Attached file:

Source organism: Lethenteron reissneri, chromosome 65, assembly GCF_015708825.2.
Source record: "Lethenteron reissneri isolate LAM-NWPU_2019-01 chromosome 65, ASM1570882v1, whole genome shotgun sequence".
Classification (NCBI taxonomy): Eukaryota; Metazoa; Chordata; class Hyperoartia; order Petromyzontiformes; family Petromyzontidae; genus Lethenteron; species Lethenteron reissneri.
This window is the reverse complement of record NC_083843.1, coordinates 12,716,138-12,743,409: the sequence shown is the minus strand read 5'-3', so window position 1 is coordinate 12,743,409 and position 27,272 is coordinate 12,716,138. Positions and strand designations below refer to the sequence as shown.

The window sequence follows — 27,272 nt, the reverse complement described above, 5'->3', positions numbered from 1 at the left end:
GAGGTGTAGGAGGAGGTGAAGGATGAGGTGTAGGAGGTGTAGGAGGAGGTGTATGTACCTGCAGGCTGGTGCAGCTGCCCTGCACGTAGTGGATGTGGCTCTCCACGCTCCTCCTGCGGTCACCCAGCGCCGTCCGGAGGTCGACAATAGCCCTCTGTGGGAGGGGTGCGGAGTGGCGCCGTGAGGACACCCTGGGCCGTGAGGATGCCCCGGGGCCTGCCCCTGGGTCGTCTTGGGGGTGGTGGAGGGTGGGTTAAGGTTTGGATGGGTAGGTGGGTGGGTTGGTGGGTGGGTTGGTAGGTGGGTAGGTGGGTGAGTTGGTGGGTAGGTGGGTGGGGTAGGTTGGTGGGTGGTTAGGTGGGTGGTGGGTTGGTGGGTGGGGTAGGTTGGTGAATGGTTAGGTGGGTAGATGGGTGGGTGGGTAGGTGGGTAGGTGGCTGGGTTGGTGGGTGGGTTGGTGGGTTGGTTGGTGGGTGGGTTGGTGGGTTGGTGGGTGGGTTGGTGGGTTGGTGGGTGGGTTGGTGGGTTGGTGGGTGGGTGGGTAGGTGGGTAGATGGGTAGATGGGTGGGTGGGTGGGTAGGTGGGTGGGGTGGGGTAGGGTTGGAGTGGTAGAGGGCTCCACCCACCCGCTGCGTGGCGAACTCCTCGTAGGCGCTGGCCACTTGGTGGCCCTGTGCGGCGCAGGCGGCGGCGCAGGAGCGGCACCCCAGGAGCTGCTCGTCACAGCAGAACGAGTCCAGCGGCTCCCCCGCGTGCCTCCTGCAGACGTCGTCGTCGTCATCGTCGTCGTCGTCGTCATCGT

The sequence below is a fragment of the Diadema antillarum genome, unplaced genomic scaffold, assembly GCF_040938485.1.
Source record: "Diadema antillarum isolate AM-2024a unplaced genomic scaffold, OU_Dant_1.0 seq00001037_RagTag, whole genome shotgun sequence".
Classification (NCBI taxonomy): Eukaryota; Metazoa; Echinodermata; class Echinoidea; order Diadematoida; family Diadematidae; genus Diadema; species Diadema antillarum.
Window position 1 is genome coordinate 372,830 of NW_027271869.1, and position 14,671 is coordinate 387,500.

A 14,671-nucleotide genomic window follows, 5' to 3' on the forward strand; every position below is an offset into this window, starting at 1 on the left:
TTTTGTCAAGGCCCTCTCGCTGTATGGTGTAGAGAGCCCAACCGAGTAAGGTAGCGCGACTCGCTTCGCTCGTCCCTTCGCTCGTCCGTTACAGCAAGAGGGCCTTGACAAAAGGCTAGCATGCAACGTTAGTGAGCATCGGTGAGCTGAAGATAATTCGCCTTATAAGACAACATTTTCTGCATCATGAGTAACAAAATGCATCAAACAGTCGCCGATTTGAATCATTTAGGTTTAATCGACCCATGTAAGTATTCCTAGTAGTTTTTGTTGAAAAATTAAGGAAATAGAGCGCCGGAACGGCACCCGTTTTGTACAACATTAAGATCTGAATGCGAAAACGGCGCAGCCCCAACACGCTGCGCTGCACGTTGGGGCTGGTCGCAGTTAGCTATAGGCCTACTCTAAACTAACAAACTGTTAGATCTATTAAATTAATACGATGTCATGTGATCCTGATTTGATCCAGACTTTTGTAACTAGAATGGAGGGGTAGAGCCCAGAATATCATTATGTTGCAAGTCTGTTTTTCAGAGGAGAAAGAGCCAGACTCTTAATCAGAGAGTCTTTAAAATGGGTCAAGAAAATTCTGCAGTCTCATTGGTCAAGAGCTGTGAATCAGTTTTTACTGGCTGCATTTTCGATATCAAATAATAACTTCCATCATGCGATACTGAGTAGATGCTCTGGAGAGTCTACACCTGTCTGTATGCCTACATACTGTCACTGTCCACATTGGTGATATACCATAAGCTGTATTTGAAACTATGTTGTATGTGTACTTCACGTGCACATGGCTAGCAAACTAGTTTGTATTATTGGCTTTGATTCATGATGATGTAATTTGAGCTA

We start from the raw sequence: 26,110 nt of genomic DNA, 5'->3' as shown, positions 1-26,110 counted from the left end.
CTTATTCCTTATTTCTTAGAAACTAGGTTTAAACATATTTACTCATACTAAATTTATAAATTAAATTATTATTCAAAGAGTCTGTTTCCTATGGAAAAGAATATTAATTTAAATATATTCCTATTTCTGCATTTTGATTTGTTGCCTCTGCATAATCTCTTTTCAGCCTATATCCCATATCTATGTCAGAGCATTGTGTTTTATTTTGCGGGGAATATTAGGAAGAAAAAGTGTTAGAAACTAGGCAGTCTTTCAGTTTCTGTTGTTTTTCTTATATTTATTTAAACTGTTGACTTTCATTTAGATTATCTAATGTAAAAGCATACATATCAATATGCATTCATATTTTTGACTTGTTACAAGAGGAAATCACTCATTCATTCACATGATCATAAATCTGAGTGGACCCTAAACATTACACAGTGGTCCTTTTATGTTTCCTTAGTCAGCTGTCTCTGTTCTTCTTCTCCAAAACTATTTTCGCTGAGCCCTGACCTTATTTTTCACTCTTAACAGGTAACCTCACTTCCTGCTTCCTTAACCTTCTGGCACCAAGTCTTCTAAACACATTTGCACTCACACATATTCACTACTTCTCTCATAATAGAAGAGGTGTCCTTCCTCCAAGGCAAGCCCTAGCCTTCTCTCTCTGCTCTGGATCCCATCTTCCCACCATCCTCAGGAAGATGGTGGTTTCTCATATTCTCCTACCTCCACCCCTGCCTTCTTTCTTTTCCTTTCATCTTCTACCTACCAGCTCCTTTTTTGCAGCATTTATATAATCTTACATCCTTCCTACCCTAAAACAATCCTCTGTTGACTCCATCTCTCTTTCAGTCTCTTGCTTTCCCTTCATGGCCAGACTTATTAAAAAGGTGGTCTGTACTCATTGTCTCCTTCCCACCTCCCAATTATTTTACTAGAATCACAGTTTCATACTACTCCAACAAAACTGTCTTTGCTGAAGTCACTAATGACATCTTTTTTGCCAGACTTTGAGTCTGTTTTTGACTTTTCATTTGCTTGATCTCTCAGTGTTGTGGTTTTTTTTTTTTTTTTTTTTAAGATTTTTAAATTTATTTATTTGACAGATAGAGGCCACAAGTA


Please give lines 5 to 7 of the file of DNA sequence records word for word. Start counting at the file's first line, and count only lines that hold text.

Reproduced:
The window sequence follows — 27,272 nt, the reverse complement described above, 5'->3', positions numbered from 1 at the left end:
GAGGTGTAGGAGGAGGTGAAGGATGAGGTGTAGGAGGTGTAGGAGGAGGTGTATGTACCTGCAGGCTGGTGCAGCTGCCCTGCACGTAGTGGATGTGGCTCTCCACGCTCCTCCTGCGGTCACCCAGCGCCGTCCGGAGGTCGACAATAGCCCTCTGTGGGAGGGGTGCGGAGTGGCGCCGTGAGGACACCCTGGGCCGTGAGGATGCCCCGGGGCCTGCCCCTGGGTCGTCTTGGGGGTGGTGGAGGGTGGGTTAAGGTTTGGATGGGTAGGTGGGTGGGTTGGTGGGTGGGTTGGTAGGTGGGTAGGTGGGTGAGTTGGTGGGTAGGTGGGTGGGGTAGGTTGGTGGGTGGTTAGGTGGGTGGTGGGTTGGTGGGTGGGGTAGGTTGGTGAATGGTTAGGTGGGTAGATGGGTGGGTGGGTAGGTGGGTAGGTGGCTGGGTTGGTGGGTGGGTTGGTGGGTTGGTTGGTGGGTGGGTTGGTGGGTTGGTGGGTGGGTTGGTGGGTTGGTGGGTGGGTTGGTGGGTTGGTGGGTGGGTGGGTAGGTGGGTAGATGGGTAGATGGGTGGGTGGGTGGGTAGGTGGGTGGGGTGGGGTAGGGTTGGAGTGGTAGAGGGCTCCACCCACCCGCTGCGTGGCGAACTCCTCGTAGGCGCTGGCCACTTGGTGGCCCTGTGCGGCGCAGGCGGCGGCGCAGGAGCGGCACCCCAGGAGCTGCTCGTCACAGCAGAACGAGTCCAGCGGCTCCCCCGCGTGCCTCCTGCAGACGTCGTCGTCGTCATCGTCGTCGTCGTCGTCATCGT

The sequence below is a fragment of the Diadema antillarum genome, unplaced genomic scaffold, assembly GCF_040938485.1.